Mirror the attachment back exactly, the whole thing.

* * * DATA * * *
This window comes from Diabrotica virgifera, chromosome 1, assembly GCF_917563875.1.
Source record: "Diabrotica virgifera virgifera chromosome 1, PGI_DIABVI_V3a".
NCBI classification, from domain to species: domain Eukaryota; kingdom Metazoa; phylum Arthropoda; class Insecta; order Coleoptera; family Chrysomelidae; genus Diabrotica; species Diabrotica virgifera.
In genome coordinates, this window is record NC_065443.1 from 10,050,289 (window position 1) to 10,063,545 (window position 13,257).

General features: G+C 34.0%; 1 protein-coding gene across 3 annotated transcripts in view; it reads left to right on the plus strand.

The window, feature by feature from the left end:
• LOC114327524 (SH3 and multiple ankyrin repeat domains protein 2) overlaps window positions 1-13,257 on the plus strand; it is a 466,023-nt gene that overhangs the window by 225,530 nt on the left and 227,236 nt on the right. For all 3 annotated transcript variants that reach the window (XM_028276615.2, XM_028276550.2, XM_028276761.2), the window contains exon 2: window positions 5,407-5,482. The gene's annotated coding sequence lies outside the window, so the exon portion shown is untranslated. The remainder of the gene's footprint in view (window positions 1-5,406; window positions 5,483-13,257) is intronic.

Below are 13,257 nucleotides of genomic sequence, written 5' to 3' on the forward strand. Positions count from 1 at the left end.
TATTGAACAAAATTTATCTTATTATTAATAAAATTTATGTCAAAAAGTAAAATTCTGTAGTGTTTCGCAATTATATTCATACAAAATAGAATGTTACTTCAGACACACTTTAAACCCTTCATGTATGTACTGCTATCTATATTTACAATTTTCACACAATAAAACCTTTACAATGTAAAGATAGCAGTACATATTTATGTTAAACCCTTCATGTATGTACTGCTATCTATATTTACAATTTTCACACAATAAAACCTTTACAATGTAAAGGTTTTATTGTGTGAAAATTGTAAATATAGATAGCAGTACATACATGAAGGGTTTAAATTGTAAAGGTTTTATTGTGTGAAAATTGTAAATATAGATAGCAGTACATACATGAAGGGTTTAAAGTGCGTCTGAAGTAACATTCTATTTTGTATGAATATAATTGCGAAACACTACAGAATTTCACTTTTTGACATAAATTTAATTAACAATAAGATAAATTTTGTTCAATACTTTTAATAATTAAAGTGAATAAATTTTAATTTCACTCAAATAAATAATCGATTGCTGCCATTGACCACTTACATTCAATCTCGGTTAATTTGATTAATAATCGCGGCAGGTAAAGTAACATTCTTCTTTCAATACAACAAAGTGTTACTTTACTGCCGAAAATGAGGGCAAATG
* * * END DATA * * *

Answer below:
This window comes from Diabrotica virgifera, chromosome 1, assembly GCF_917563875.1.
Source record: "Diabrotica virgifera virgifera chromosome 1, PGI_DIABVI_V3a".
NCBI classification, from domain to species: domain Eukaryota; kingdom Metazoa; phylum Arthropoda; class Insecta; order Coleoptera; family Chrysomelidae; genus Diabrotica; species Diabrotica virgifera.
In genome coordinates, this window is record NC_065443.1 from 10,050,289 (window position 1) to 10,063,545 (window position 13,257).

General features: G+C 34.0%; 1 protein-coding gene across 3 annotated transcripts in view; it reads left to right on the plus strand.

The window, feature by feature from the left end:
• LOC114327524 (SH3 and multiple ankyrin repeat domains protein 2) overlaps window positions 1-13,257 on the plus strand; it is a 466,023-nt gene that overhangs the window by 225,530 nt on the left and 227,236 nt on the right. For all 3 annotated transcript variants that reach the window (XM_028276615.2, XM_028276550.2, XM_028276761.2), the window contains exon 2: window positions 5,407-5,482. The gene's annotated coding sequence lies outside the window, so the exon portion shown is untranslated. The remainder of the gene's footprint in view (window positions 1-5,406; window positions 5,483-13,257) is intronic.

Below are 13,257 nucleotides of genomic sequence, written 5' to 3' on the forward strand. Positions count from 1 at the left end.
TATTGAACAAAATTTATCTTATTATTAATAAAATTTATGTCAAAAAGTAAAATTCTGTAGTGTTTCGCAATTATATTCATACAAAATAGAATGTTACTTCAGACACACTTTAAACCCTTCATGTATGTACTGCTATCTATATTTACAATTTTCACACAATAAAACCTTTACAATGTAAAGATAGCAGTACATATTTATGTTAAACCCTTCATGTATGTACTGCTATCTATATTTACAATTTTCACACAATAAAACCTTTACAATGTAAAGGTTTTATTGTGTGAAAATTGTAAATATAGATAGCAGTACATACATGAAGGGTTTAAATTGTAAAGGTTTTATTGTGTGAAAATTGTAAATATAGATAGCAGTACATACATGAAGGGTTTAAAGTGCGTCTGAAGTAACATTCTATTTTGTATGAATATAATTGCGAAACACTACAGAATTTCACTTTTTGACATAAATTTAATTAACAATAAGATAAATTTTGTTCAATACTTTTAATAATTAAAGTGAATAAATTTTAATTTCACTCAAATAAATAATCGATTGCTGCCATTGACCACTTACATTCAATCTCGGTTAATTTGATTAATAATCGCGGCAGGTAAAGTAACATTCTTCTTTCAATACAACAAAGTGTTACTTTACTGCCGAAAATGAGGGCAAATG